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THE TOPEKA DAILY STATE JOURNAL FRIDAY EVENING, JANUARY 10 1913-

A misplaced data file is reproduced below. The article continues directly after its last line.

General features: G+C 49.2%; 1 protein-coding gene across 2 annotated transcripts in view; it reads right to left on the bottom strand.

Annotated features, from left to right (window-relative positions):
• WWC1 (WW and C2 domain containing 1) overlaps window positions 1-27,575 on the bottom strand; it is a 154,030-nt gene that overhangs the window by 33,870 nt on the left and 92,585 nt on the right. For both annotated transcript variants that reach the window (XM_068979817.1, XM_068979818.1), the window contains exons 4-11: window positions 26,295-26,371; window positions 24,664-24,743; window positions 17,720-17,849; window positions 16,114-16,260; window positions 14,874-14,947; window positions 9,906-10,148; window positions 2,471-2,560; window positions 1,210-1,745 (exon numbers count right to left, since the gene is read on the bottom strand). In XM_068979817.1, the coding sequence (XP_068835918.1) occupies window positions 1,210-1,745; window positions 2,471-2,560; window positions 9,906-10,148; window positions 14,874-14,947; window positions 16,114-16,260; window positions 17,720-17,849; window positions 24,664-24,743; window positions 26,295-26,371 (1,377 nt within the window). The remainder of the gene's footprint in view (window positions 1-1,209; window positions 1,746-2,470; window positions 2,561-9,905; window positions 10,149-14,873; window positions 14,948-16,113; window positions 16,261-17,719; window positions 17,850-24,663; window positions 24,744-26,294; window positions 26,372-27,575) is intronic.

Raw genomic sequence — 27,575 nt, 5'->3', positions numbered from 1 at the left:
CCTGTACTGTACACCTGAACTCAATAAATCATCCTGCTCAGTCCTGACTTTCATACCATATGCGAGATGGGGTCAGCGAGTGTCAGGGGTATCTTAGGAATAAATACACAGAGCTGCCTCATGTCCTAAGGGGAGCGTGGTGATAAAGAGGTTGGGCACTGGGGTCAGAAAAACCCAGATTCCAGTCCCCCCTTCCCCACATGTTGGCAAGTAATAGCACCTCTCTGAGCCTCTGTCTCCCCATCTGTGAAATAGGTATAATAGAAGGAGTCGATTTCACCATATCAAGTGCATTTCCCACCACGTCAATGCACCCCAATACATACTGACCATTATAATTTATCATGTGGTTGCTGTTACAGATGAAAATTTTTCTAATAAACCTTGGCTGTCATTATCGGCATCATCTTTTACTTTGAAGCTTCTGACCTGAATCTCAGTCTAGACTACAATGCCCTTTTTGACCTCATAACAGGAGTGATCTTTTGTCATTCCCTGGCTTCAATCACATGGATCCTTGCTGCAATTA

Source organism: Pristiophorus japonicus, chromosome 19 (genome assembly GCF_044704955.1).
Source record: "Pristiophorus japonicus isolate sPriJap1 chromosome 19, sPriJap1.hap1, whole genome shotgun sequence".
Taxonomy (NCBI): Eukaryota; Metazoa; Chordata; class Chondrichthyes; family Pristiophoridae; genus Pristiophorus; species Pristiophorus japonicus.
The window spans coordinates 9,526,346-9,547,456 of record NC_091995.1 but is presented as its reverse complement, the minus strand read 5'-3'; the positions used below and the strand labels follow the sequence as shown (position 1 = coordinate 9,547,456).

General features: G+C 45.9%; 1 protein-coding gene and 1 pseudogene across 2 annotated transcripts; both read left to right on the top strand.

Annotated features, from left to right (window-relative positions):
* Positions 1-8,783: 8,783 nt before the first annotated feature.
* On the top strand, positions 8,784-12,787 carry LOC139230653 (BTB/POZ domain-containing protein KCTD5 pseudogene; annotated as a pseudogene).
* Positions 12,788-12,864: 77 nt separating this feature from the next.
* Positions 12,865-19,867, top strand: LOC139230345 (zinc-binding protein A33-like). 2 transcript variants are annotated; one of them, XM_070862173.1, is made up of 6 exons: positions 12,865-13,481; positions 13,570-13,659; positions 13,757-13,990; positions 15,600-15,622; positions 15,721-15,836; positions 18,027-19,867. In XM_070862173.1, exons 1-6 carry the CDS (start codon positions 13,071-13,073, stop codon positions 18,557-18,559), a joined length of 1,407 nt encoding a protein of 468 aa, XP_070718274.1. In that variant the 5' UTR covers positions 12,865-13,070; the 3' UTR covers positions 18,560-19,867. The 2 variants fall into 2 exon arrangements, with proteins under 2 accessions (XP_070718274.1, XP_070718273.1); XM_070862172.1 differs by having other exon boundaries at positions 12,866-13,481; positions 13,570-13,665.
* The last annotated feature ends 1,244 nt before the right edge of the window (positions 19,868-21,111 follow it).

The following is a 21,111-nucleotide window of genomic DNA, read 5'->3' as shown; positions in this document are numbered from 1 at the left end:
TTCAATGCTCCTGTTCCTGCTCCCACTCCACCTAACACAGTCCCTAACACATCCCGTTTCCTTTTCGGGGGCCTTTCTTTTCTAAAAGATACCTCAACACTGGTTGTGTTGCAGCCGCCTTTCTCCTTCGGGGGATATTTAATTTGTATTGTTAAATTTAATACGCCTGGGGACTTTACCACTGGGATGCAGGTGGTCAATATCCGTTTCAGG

RAILROAD NEWS Wells; Fargo to , Compete .With Parcel Post. .steeT. A half million dollars will be 'spent in" the -one item of steel rails. -In the building of sidetracks, team tracks and passing tracks at various points in the state, for the -widening of embankments and the improve- merit of drainage conditions there will ibe an estimated outlay of $100,000. New bridges, trestles and culverts will cost $77,000. Water and fuel stations will cost $70,000 and $195,000 will be !put into stations, depots, new section houses and in the reconstruction of present structures along the line. , New interlocking plants, electric, block signals, signal towers and other modern designs will be installed at a. TOMORROW'S SPECIAL STOCK REDUCING SALE CONTINUES AT PAXTON'S t - . ' -'''. i Exceptional Values to Reduce All Stocks It's the custom of this store never txv carry goods from one season to another and now reduce prices on all winter mer chandise that will be very much to your ad vantage for savings GOOD USED PIANO Express Will Adopt Similar Kates and Seryiee. OTHER COMPANIES FOLLOW National in Scope Will Be Pro posed Reduction. cost of more than $200,000. Addi tional telegraph and telephone lines will- cost $27,000. Reduction of grades and the double tracking of several congested sections will add an other $130,000 to the total expense. $76 This is a good upright piano we received in trade on a Hobart M. Cable Play er Piano. We are over stocked on used pianos, having taken a number in trade on player pianos, thus this low price. This piano is full sized, in an oak case and in good condition. Our money-back guarantee goes with this instrument. We wish to sell this piano to morrow and it will be shown you with pleasure. TERMS $5 Cash, $5 per Month Vac Other Items of Interest In the Traffic World. Climate Failed: Medicine Effective It has been absolutely shown that rest, fresh air and good food do help many persons suffering from Tuberculosis. But it must be admitted that the disease is seldom more than "arrested." Something more is needed. Eckman's Alterative is a medicine made for the treatment of Tuberculosis. It has conquered this disease again and aga;. . Often these benefits have been effecteo where the surroundings were not ideal yet recoveries resulted. Now we argue that Eckman's Alterative should be usee in every case of Tuberculosis, in addition to good nourishing food and fresh air. which we all need. A remarkable case follows: Weldon. nl. "Gentlemen: Through Eckman's Altera tive I have been saved from a prematuie grave. On December 14. 1904. I was taken with Typhoid Pneumonia. My lungs be came very much affected: my sputum was examined and Tuberuclosis Bacilli were found. On February . 1905, I was ai vtsed to go to Fort Worth. Texas. Whilr there an abscess in my right lung bro.ee and discharged. I grew worse, and became very much emaciated. My physician in formed me that 1 must go to' Colorado as quickly as possible. I left Texas. June 1 and arrived in Canon City. June 3, very feeble. After being there' two weeks, "my physician informed me that my case was hopeless. Three weeks later I returned home, weighing 103 pounds, the doctor having given me no assurance of reach ing there alive. "On July 14. 19(6. I began taking Eck man's wonderful remedy for Consump tion. Today I weigh 158 pounds. I am stout and well and can do any kind oi work about my grain elevator. I have not an ache nor pain in my lungs, eat well, sleep well, and never felt better.' (Sworn affidavit) ARTHUR W iCHU Eckman's Alterative is effective in Bronchitis Asthma, Hay Fever; Throat and Lung Troubles, and in upbuilding the system. Does not contain poisons, opiates or habit-forming drugs. For sale by Ge .. W. Stansfield. 632 Kansas ave.. and other leading druggists. Ask for booklet telllti.' of recoveries, and write to Eckman Labo ratory. Philadelphia, Pa., for additional evidence. Hovre Buys Democrat, Abilene, Kan., Jan. 10. The Abilene Democrat was purchased by Senator elect J. WV Howe and consolidated with his paper, the News. It is owned by J. E. Wallace, a farmer, who ran independently for representative last fall but was defeated. Kan TTranrisco. Cal.. Jan. 10. Direct competition, national in scope, between the Wells Fargo Express company .m l the parcel post will go into effect as soon as plans which the company has been maturing for four years can be set afoot.- This statement, was made here by C. R. Graham, traffic manager of the company, at a hearing before the state railroad commission. We are- in constant communication with the other express companies," said Mr. Graham, "and, although they have not yet signified to us their final de cision, we hope they will fall into line." competition, would extend to both rates and ser vices, with special regard to eggs, but ter poultry and other perishable food- i j0ii,.rc.l direct from stuns, . r. . j , nnsicrTi. thus eliminating ,v, mlrlillptnans profits. Eleven pounds would be the maximum weight acceptable, as with the parcel Pst. Edward P. Ripley, president of the Santa Fe railroad, is expected to pre sent the railroad s side of the express rate question, now oews by the commission. "In the handling of merchandise matter on the graduate scale our rates, of course are higher than those fixed in blanket form for the different par cel post zones by the government, both for the long and short haul, Mr. Graham explained. "But in com modities tnat are perisuui: underrate this competition on the long haul, and are trying to do the same on the short haul rates. "At present very little of the food we eat and drink that is distinctly of California product goes direct to the consumers. The middle man receives it and then parcels it out. Our reve nue today for packages of 11 pounds or less is 20.55 per cent, of our total revenue and yet this business t consti tutes only 62 per cent, of the whole." GREEKS TO COME BACK SOON. Railroad laborers Nearly Through. Fighting for Their Country. Lincoln. Neb.. Jan. 10. For some . . v-. ..iimae nt Tphraska ana time me ... , ...... , . other states have employed thousands of Greek laborers during a large part of the year and found them good work- tv, T-iiu rr fnur months ago a UiQU, i 1 1 1 v- - large number left for their native land to fight the Turks ana raiiroaa uur .i-.li! whn havA chnree of construction ana other track work fear that they wijl" not return: -dn time to, be re employed in the spring when activity in .uiu linen rutins. Greeks of Lin coln who have been asked about the situation express the opinion tnat tne war will be over in a short time and mne. of tnfr soldier countrymen will return to Nebraska and the threatened famine in the labor market in k avorted. Thev estimate that from 1.200 to 1,500 Greeks, a large per cent of them employed at common la bor, have left the state and gone to Greece to fight for their country. A number of Greeks were employed at v, i- puriinfrtnn stnre house at Have- lock, but the majority of them quit Most of the Greeks of Lincoln are related to many of the men who went away. They nave re- i ceived no report of any killed yet. i V.rrV, lcit trts h n Vd trl1 tlipm that "the boys have participated In several big fights. MILEAGE BOOKS IX TEXAS. Traveling Men Responsible fop Restoration of System. Dallas. Tex., Jan. 10. Largely as a result of the persistent agitation of the commercial travelers' organiza tions, the interchangeable mileage system for traveling men has been restored by practically all of the lead ing railroads of the southwest. The basis on which the restoration " has been made is on a minimum travel of 4,000 miles, the purchaser of the book to pay a credentials fee of 1 5 with $4 refund providing all the conditions are complied with. WHERUSMEYERS Ottawan Who Figured in Dam age Suit Is Missing. Last Seen in Company With Kansas City "DetectiTe." 'Ottawa, Kan., Jan. 10. Where is F. C. Meyers? Mr. Meyers' friends are anxious to know his whereabouts, and have appealed to the state and city officers to assist in locating him. He was last heard of Monday. He should have returned to his home that evening, but did not. Mr. Meyers is an elderly German, a widower, living with the family of S. F. Gray, a tenant, just outside the city limits. He is well-to-do. He came to the city Monday with a neighbor, intending to return with him. The neighbor could not locate him when ready to go home. There is a rather peculiar develop ment. A man, said to be Meyers, was at the Missouri Pacific depot toward evening of Monday, claiming to be a detective of Kansas City; he had a stranger in custody. Both dis appeared; no one of their description, so far as can be learned, purchased tickets at either depot. A general search for Meyers has been made. but unavailingly. There are fears that he may have met with foul play. Meyers recently had a rather sen sational appearance before the public. He was sued by Kansas City parties for the amount of several checks ag gregating a considerable sum. He admitted issuing the checks, but had stopped payment, alleging that they were obtained under false representa tions. In fact, he had given them to a woman who was his promised bride, whom he later discovered to have a lawful husband. He has a damage suit against one of the parties - con cerned now pending. PITCHERS HAVE CUPID FEVER. FOR KATY BETTERMEXTS. Robbers Break Into Jail. Wichita, Kan., Jan. 10. Mrs. Mill haubt. wife of the sheriff here, has notified her husband that robbers broke into the basement of the county jail house and stole 148 quarts of fruit. - - -r "' nir?, r-- x Whenever You Are in Kansas City, Make This Store Your Down-Town Headquarters Use the Many Conveniences at Your Will L kaxsas crnr. mo. Road Plans to Spend $2,000,000 for Xew Work in Texas. It is the plan of the management of the Missouri, Kansas & Texas to make improvements in the roadbed j and in operation of the line In Texas ) during the year. Approximately more j than $2,000,000 will be expended, It I is proposed to reballast every mile of ' the main line with burnt eiay - and crushed rock. This calls for an out lay of something like $700,000. Some-" thing like 170 miles of the present, rails now in use will be repl-iced by 85-pound steel, and in many other sections lighter rails will be aban--doned for the use of the heavier IF YOUR CHILD NEEDS A PHYSIC If Cross. Feverish, Tongue Coated Give "Syrup of Figs" to (Iran the Stomach. Liver and Bowels. Look at the tongue. Mother! If coated. Is a sure sign that your little one's insides. the stomach, liver and Z0 feet of bowels are clogged up with putrifyihg waste matter 'and need a gentle, thorough cleansing at' once. When your child is listless, drooping, pale, doesn't sleep soundly or eat heart ily or is cross, irritable, feverish, stomach sour, breath bad; has stomach-ache, diarrhoea, sore throat, or is full of cold, give a- terapoonful uf Syrup of Figs, .and in a few hours ail the foul, constipated waste, undigested food and sour bile will gently move on and out of its little bowels with out nausea, griping or weakness, and you surely will have a well, happy and smiling child again shortly. With Syrup of Figs you are not drugging your children, being com posed entirely of luscious figs, senna and aromatics it cannot be harmful, besides they dearly love its delicious taste. Mothers should always keep. Syrup of Figs handy. It is the only stomach, liver and bowel cleanser and regulator needed. A little given today will save a sick child tomorrow. Full directions for children of all ages and for grown-ups plainly printed on the package. Ask your druggist for the full came, "Syrup of Figs and Elixir of Senna." prepared by the California 'Fig Syrup Co. This is the delicious tasting, genu !re old reliable. Refuse anything else offered. Adv. Russell Routt Last Member of Witches to Marry. Wichita, Kan., Jan. 10. Another Wichita pitcher has joined the list of benedicts, according to a letter re ceived by Secretary McMullan. The letter was from Russell Routt, whose work last season gave promise of mak ing him a mighty valuable member of the twirling staff of 1913. In the epistle. "Rusty" informed the ' "Sec" that he had received a wife for his best Christmas present. The new Mrs. Routt is an Omaha girl. Routt's team mates have been expecting to hear of his marriage ever since the season closed. In fact, his actions during one of the club's visits to Lincoln last summer, when he was allowed to go to Omaha for a day off, caused mem bers of the club to suspect that he already, had been married, but that! part oi it provea to De a raise alarm. He is the second of the Jobber pitchers to sign a life contract since the season closed, Ellis having beaten him to it by a month or two. "The marriage fever seems to have caught the pitchers this year," said a club official. "Last year it was the outfielders who were caught, and Ralph Craig was left as the only sin gle man in the bunch of outergarden ers. There are more pitchers, though, and we still have Thomas and Scott of the 1912 heavers who have not suc cumbed. The newly married men of last year's team included Middleton, Davis, Westerzil and Perry. So far this year Ellis and Routt are the onlv ones who have decided to work double." FACTORY IiOCATTOX IS SOUGHT. Xew Plow Making Concern Will Begin Work Soon. Chapman, Kan., Jan. 10. The Self Contained Power Plow Company, of this city, which was recently incorpor ated for $100,000 has received its char ter, and as soon as arrangements can be made, the new company will start manufacturing the plow. - . This machine is equipped with" a 40-H. P. motor and will operate two sixteen-inch bottoms at any depth up to 10 inches and will plow at a speed from three to four miles per hour. The motor can be used for other purposes where power is needed. It is not yet decided whether the plow will be built here or elsewhere. Stock Reducing Sale of Women's and Children's Ready-to-Wear Women's $12.50 and $15 Tailored Suits $7.50 -These suits are equal in style, tailoring and material you find priced at $18 and $20.00 elsewhere; all wool mixtures, cheviots and serges. Colors gTay, brown and black. Women's $5.95 Long Coats $3.95 Full length black kersey, melton and broadcloth. A few in the lot worth $6.59. This sale, choice $3.95. Women's $12.50 and $15 Coats $10.50 Made of heavy diagonal cloakings, large shawl collar, large turn back cuffs half belted back. Exclusive stores, would ask $18.00 and $20.00 for this style and quality. Your choice of the lot $10.50. , Misses' $10.50 Coats $7.50 Large shawl collar with deep turnback cuffs made of all wool fabric the best and latest models. ' Women's $1.25 Sweaters 75c plain and fancy weave, high neck or V-neck style. Colors white, gray and green. Women's $1.25 Kimonos 75c Neatly made. of fleeced material. Persian designs, full length. Flannelette Gowns 49c Neatly made of striped outing flannel; ruffle collar; braid trimmed. 98c Flannelette Gown 75c Made of good heavy weight plain white or striped material, large turn down collar or V-neck style, reduced to 75 f. Children's Panties or Skirts 10c Made of nice soft flannelette. The panties have a large ruffle, the skirts have the muslin waist. Special 10f. Furs One-Third Off All furs and fur sets at exactly One-Third off original selling price. This is your oppor tunity to buy any fur in the store at less than first cost. Knit Underwear, Hosiery, Gloves, Etc. Children's 50c Union Suits 39c Made with the high neck, long sleeve, ankle length, heavy fleeced -neatly, fin ished. - ; s- -; Children's Union Suits 19c Warm fleeced-drop seat, long sleeve ankle length ; shell stitch finish. Women's Union Suits 39c Medium- weight fleeced garment ; high neck, ankle length. '.Women's 50c Fleeced Garment 39c Separate gar ments pants and vest. Very fine velvet fleece. Set snug brand, a regular, 50c garment. Special 39. Women's 17c Fleeced Hose 10c Fast black, regular made, good weight, well fleeced. Special, per pair 10. Women's Fast Black Hose 10c Every pair guaranteed to give satisfactory wear. The best hose on the market for the price. Children's Hose 10c Heavy ribbed fast black. All sizes guaranteed to give good wear. Women's Knit Petticoats 25c to 75c In plain colors and stripes, warm, heavy weight. Priced at 25 f, 49, 75 and $1.25. Children's Toques and Caps 15c Long toques or caps, knit of yarn or mercerized material. Combination of col ors, cheap at 25c. Special 15f. Women's and Children's Mittens 15c A good double knit warm yarn mitten; also golf gloves at the same price, per pair 15. t , : ' 50c Gauntlet Glove 39c Fleeced lined, large patent leather cuffs that are trimmed with buttons and fringe. Overcoat Specials A few extra specials to close out All broken lines. Men's and Young Men's Fancy Weaves in gray, brown and black. Formerly priced at $5.00 to . , q tZfi $7.50. Special for this sale. ..... .... . ...... . yJDU One lot of Men's fancy grays in all the latest tailored styles, 52 inches long, with convertible military collars, $15 and $18 values. Stock reducing Cl ) CA : price .... . -..... . . . . . . . . . . . .-. . . . aj) JL mmt J J .$1.98 All little Boys' Overcoats that sold up to $2.95 in this stock reducing sale. . . . Men's Wool Flannel Shirts Good heavy weight in blue and gray. A great value for $1.00. Boys' Flannelette Waists Sizes 6 to 15 years, regular 35c and 39c values, special sale price 25 1. Blankets and Comforts $1.79 Blanket $1.39 Plaid wool nap blankets, large size; good weight, regular $1.75 value. Specials $1.39. 89c Cotton Blankets 79c Firmly woven, good heavy nap; size 58x76. A good one for 79. $1.25 Comfort 98c Large size filled with good wldte cotton, covered with fast colored silkoline, well finished. A regular $1.25 value for.98. Cotton Blanket 59c- Size 46x74 inches. . Bedspread 98c Regular size, hemmed, crocheted bed spread. Special 98. Horse Blankets and Robes 80x84 Horse Blanket, $1.98 Wool mixture blue body, with fancy striped border, weight 54 pounds. '. .80x84 Horse Blanket $1.69Gray body with fancy wide stripes. Stable Blanket $1.59 Heavy, plain burlap, full blanket lined; wide surcingle. Plush Lap Robes $1.98 to $4.98 Plain and fancy, heavy quality. Prices $1.98, $2.50. $3.50 and $4.98. Shoes at Prices That Help You Save Mens $3.50 and $4.00 Shoes $3.00 A broken line of sizes, box calf, kid lined and fine vici kid shoes. All new stock, not a pair worth less than $3.50 and $4.00. Stock reducing price $3.00. Women's Vici Kid Shoes $2.00- Medium heels exten sion soles ; lace or button style. A good value for $2.00. Boys' Shoes $1.75 Box calf and vici kid leather; ex tension soles; blucher styles. ; . Children's Shoes $1.00 and $1.25 Vici kid, patent tip, cloth top extension soles, 8V2 to 11 priced at $1.00; llVi? to 2 priced at $1.25. A X TO N :& P A X T O N Corner Sixth and Quincy Streets mlssioners of many other " counties re ceive less. The men -are -worked hard and feel they receive poor pay for their services. - . .: f WOMAN TO ADDRESS DEMOCRATS HOSKIXSOX IS CANDIDATE. Garden City Man Is After Judge Thompson's ITace. Garden City. Kan.. Jan. 10. Ralph ! Hoskinson. attorney of this city, is in' the race for district judge to succeed Hon. W. H. Thompson, C. S. senator elect. ... He Is receiving considerable support over the district and excellent encour agement in this vicinity though it la understood Judge Thompson favors Downey, of Syracuse. THEY WANT MORE PAY. County Commissioners to Ask New Ixw of Legislatnre. Garden City. Kan.. Jan. 10. Western Kansas . county commissioners are strongly advocating an increase in their allowances and will endeavor to get a till in their favor passed during the coming legislative session. The maxi mum allowed Finney county commis sioners is $275 annually and the corn- New Addition to Voting Population to v; Be Represented. Great Bend, Kan., Jan. 19. The re cent additions to the voting population of Kansas are to.be represented at the Democratic state dinner in Topeka. February 22, by a Great Bend young woman. Miss Novma Mering. who will respond to the toast "Our Sphere." , Miss Mering, who is a school teacher " A New Year's Resolution RESOLVE to open a savings account and the coming year will be the hap pier. It may be hard to start tat you'U find it an easy matter to keep it up afterwards. Tou wni then won der WHY you had never tried it be fore. By our plan you can save any mount monthly. From 55 cents to any amount, no matter how large. 55 cents a month for 10 years amount to SI 00.0". Ce.00 a month for S years amounts to $1,400-00 or 3,6i0.00 for 10 years. Opn the accounts now. capitoij bcildixg and loan ... association. : - ' 834 Kansas Are.- '" ' at Belleplain. will have the distinction of being the first member of her sex to appear in such a political meeting in the state. - FLACK TRIAL STARTS SOON. May Plead Guilty to Two Counts If Others Are Dropped. Abilene. Kan., Jan. W. John Flack, de faulting cashier of the Abilene State bank, came here from Enterprise and mi trial will be called in the next few days. It is reported that he will plead guilty to two of the eleven counts if the othets will be dismissed. This will probably no be done. AGED PREACHER DIES. John R. Walker Was Retired Congre - - " gational Minister. Wichita.- Kan., Jan. 10. Rev. John R. Walker, age 76 years retired Congrega tional minister is dead here. He will! vented from sweeping the country as it was fanned by high wind. Mystery surrounded ihe origin of the fire and Mr. Struble wired to Car! Moore, of Concordia, for his blood hounds. When the dogs arrived they immediately picked out the trail, then sixty hours old, and followed it to the home of a neighbor of Mr. Struble. After a much questioning, the man confessed but implicated other parties who, like "himself were threshers. The satisfying quality in LEWIS Sin ale Binder is found in no other So cigar. Adv. . GIRLS! GIRLS! SURELY TRY THIS! DOUBLES BEAUTY OF YOUR HAIR All you need is a 25 cent bottle of M Danderine Hair gets lustrous, fluffy- and abundant at once. be buried at Clear Water, Kansas. BURNED HIS MACHINE. Tbreshermen Evidently Did Not like Competitor. Jetmore, Kan.. Jan. 10. A few young men going to a party in this neighbor hood discovered a fire which proved to be a burning threshing separator, the', property of James Struble, of Bur- j dett. With difficulty the fire was pre- j Immediate? Te! Certain? that's the joy of it Your hair become light,, wary, fluffy, abundant and ap pears as soft, lustrous and beautiful as a young girl's after a Danderine hair cleanse. . Just try this moisten cloth with a. little- Danderine - and carefully draw it - through, your hair, taking one small strand at a time. This will cleanse the hair of dust, dirt er excessive oil and in Just a few mo ments you have doubled the beauty of your hair. A delightful surprise awaits, partic itlarUr .those . who have been careless. whose hair has been neglected or ta scraggy, faded, dry. brittle or thin. Besides beautifying the hair, Dander ine dissolves every particles of dand ruff; cleanses, purifies and invigorates the scalp, forever stopping itching and falling hair, but what will please yo-j most will be after a few weeks use of Danderine. when yeu will actually see new haii fine and downy at first yea but really new hair growing all over the scalp. If you care for pretty, soft hair, and lots of it; surety git a 25 cent bottle at Know! ton's Dander' tne from any drug store or toilet oous ter and Just try it, -lg,.